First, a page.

by Jesse Spears
due February 7, 2011; extension granted by Dr. Bederson


Let me start by saying I love this site. Whenever I was backpacking around the globe, or looking for cheaper flights in the U.S., this is the first website I'd go to. It is the only site I'm aware of that shows the discount airlines that are not listed in SABRE (the backend to Orbitz, Travelocity, and Expedia). Though it does not fully automate the process, it does show you which bargain airlines are available. can be analyzed through the five main points of Norman, and Shneiderman's 8 golden rules of design.

Affordances, Mapping, Conceptual Model, and Consistency

The website is clean and clear. There are minimal flash objects and hyperlinks. The user is shown only one form, minimizing short-term memory use and not requiring any complex thought. The affordances of the website are clear: fill the form out, and get the information you want. No explanation is necessary, though a simple one is given: enter flight details. The website somewhat adheres to the conceptual model established by other flight websites; the form is consistent with the conventional travel website, but the results are a departure from this consistency. The user may expect to get a list of prices and flight times upon completing the form. Instead, he or she is provided a list of bargain or regional carriers, with the option to conduct a search on the larger airlines.

Visibility, Mapping, Error Handling, and Feedback

The traveler can begin typing an airport code or a city name and a list of options will pop under the text area. Visibility of options in this mode is limited; the user isn't sure the city he or she is typing will be a failure until no pop-under option appears. The handling of the error is only somewhat natural-- the user must guess that the city's unreachability is what is keeping it from appearing in the list of options. On the other hand, the pull-down menu option makes it perfectly clear which destinations are available, though it must load the available cities from the website. This operation takes more than one second without any feedback except for the option being grayed out.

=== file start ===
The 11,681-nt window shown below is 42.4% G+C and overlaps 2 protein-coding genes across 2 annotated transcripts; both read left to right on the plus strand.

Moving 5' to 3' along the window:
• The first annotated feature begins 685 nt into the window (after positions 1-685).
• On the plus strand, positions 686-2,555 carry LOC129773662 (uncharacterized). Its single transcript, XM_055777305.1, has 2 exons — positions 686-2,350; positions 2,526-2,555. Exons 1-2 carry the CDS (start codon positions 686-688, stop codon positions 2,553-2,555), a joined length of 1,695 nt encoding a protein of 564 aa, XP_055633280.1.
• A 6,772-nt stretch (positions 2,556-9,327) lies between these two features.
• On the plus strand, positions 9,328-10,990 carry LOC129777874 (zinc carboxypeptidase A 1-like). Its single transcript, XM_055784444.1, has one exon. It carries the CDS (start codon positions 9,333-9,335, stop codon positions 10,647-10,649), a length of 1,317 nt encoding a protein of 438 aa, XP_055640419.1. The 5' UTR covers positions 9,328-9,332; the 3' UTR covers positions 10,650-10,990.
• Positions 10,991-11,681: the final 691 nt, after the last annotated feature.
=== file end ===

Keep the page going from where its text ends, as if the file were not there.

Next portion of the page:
Shortcuts and Closure

The default mode of the website, which allows the entering of airport codes, is best suited to experts who already know the codes of their departure and destination. The less-savvy, however, would benefit from the pull-down menus. Therefore, the designers decided to include the option between the two modes. However, requiring novice users to activate their appropriate mode is backwards, in my opinion. The power users should be the ones to activate a particular mode. That being said, when the form is filled out in either mode, it is not immediately clear to the user that much has happened; a list of bargain airlines is generated. An additional attention-getting instruction should appear, telling the traveler he or she can navigate to the bargain websites to compare prices. A notification like that would give clear closure to the user. Ideally, the website would actually generate a list of prices. Since has held this format for more than seven years, however, it is not likely to include this obvious functionality.


Though other websites may have a more complete price-finding process, AirNinja satisfies a niche that is left out of the larger travel sites. I have seen no other site that will show availability of bargain airlines, such as Southwest Airlines and Ted. Notwithstanding the incomplete flight-finding experience, the design is largely a triumph of simplicity. It performs its simple function well.